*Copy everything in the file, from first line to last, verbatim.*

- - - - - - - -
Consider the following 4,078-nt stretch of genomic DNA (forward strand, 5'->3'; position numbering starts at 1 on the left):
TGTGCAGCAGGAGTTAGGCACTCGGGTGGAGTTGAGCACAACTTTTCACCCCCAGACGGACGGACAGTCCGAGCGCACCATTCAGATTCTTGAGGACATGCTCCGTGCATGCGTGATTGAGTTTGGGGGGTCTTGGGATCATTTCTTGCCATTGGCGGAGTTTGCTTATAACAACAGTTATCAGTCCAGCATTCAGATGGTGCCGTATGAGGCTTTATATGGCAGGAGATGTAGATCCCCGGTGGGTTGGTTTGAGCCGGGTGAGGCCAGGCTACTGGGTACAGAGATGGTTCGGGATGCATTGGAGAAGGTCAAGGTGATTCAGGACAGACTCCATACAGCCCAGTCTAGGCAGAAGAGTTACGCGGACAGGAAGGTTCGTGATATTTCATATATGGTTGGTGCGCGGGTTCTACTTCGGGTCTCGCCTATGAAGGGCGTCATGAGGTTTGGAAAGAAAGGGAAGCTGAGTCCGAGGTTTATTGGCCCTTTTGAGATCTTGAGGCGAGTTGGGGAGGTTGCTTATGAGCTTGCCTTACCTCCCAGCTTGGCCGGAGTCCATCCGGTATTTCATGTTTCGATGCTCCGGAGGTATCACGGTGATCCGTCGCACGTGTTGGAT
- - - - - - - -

Consider the following 4,078-nt stretch of genomic DNA (forward strand, 5'->3'; position numbering starts at 1 on the left):
TGTGCAGCAGGAGTTAGGCACTCGGGTGGAGTTGAGCACAACTTTTCACCCCCAGACGGACGGACAGTCCGAGCGCACCATTCAGATTCTTGAGGACATGCTCCGTGCATGCGTGATTGAGTTTGGGGGGTCTTGGGATCATTTCTTGCCATTGGCGGAGTTTGCTTATAACAACAGTTATCAGTCCAGCATTCAGATGGTGCCGTATGAGGCTTTATATGGCAGGAGATGTAGATCCCCGGTGGGTTGGTTTGAGCCGGGTGAGGCCAGGCTACTGGGTACAGAGATGGTTCGGGATGCATTGGAGAAGGTCAAGGTGATTCAGGACAGACTCCATACAGCCCAGTCTAGGCAGAAGAGTTACGCGGACAGGAAGGTTCGTGATATTTCATATATGGTTGGTGCGCGGGTTCTACTTCGGGTCTCGCCTATGAAGGGCGTCATGAGGTTTGGAAAGAAAGGGAAGCTGAGTCCGAGGTTTATTGGCCCTTTTGAGATCTTGAGGCGAGTTGGGGAGGTTGCTTATGAGCTTGCCTTACCTCCCAGCTTGGCCGGAGTCCATCCGGTATTTCATGTTTCGATGCTCCGGAGGTATCACGGTGATCCGTCGCACGTGTTGGAT